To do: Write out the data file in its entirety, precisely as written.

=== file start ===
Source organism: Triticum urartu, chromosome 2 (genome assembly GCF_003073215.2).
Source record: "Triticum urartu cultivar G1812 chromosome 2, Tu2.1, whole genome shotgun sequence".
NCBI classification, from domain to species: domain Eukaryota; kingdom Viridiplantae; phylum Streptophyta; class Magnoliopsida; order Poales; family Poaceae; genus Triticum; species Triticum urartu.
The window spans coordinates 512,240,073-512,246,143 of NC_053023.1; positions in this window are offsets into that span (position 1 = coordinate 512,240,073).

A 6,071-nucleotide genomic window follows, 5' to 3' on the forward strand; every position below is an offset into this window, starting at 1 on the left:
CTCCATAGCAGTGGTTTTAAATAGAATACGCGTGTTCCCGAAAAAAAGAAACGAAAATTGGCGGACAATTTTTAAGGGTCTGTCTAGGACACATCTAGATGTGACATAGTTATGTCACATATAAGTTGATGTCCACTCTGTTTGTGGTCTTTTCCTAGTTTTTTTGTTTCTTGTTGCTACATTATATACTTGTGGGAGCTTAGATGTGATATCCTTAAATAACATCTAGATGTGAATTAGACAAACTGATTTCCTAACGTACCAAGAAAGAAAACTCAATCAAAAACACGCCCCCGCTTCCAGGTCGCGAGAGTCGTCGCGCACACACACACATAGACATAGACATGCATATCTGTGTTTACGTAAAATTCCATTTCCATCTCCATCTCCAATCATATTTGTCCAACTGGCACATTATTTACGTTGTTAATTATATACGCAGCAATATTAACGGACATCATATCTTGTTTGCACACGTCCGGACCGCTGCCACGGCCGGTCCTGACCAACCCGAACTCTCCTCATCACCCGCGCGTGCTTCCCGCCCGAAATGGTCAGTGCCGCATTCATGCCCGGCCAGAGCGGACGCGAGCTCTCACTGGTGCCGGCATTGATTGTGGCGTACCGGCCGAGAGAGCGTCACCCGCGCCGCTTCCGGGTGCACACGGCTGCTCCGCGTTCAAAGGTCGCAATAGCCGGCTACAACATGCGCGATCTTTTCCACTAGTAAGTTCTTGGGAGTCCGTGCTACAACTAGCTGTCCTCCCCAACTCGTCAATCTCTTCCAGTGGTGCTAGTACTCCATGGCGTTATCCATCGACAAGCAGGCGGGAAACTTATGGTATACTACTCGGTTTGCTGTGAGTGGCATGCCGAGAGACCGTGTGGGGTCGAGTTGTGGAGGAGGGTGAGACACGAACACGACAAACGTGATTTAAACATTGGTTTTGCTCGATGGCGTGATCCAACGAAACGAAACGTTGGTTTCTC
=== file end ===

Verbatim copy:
Source organism: Triticum urartu, chromosome 2 (genome assembly GCF_003073215.2).
Source record: "Triticum urartu cultivar G1812 chromosome 2, Tu2.1, whole genome shotgun sequence".
NCBI classification, from domain to species: domain Eukaryota; kingdom Viridiplantae; phylum Streptophyta; class Magnoliopsida; order Poales; family Poaceae; genus Triticum; species Triticum urartu.
The window spans coordinates 512,240,073-512,246,143 of NC_053023.1; positions in this window are offsets into that span (position 1 = coordinate 512,240,073).

A 6,071-nucleotide genomic window follows, 5' to 3' on the forward strand; every position below is an offset into this window, starting at 1 on the left:
CTCCATAGCAGTGGTTTTAAATAGAATACGCGTGTTCCCGAAAAAAAGAAACGAAAATTGGCGGACAATTTTTAAGGGTCTGTCTAGGACACATCTAGATGTGACATAGTTATGTCACATATAAGTTGATGTCCACTCTGTTTGTGGTCTTTTCCTAGTTTTTTTGTTTCTTGTTGCTACATTATATACTTGTGGGAGCTTAGATGTGATATCCTTAAATAACATCTAGATGTGAATTAGACAAACTGATTTCCTAACGTACCAAGAAAGAAAACTCAATCAAAAACACGCCCCCGCTTCCAGGTCGCGAGAGTCGTCGCGCACACACACACATAGACATAGACATGCATATCTGTGTTTACGTAAAATTCCATTTCCATCTCCATCTCCAATCATATTTGTCCAACTGGCACATTATTTACGTTGTTAATTATATACGCAGCAATATTAACGGACATCATATCTTGTTTGCACACGTCCGGACCGCTGCCACGGCCGGTCCTGACCAACCCGAACTCTCCTCATCACCCGCGCGTGCTTCCCGCCCGAAATGGTCAGTGCCGCATTCATGCCCGGCCAGAGCGGACGCGAGCTCTCACTGGTGCCGGCATTGATTGTGGCGTACCGGCCGAGAGAGCGTCACCCGCGCCGCTTCCGGGTGCACACGGCTGCTCCGCGTTCAAAGGTCGCAATAGCCGGCTACAACATGCGCGATCTTTTCCACTAGTAAGTTCTTGGGAGTCCGTGCTACAACTAGCTGTCCTCCCCAACTCGTCAATCTCTTCCAGTGGTGCTAGTACTCCATGGCGTTATCCATCGACAAGCAGGCGGGAAACTTATGGTATACTACTCGGTTTGCTGTGAGTGGCATGCCGAGAGACCGTGTGGGGTCGAGTTGTGGAGGAGGGTGAGACACGAACACGACAAACGTGATTTAAACATTGGTTTTGCTCGATGGCGTGATCCAACGAAACGAAACGTTGGTTTCTC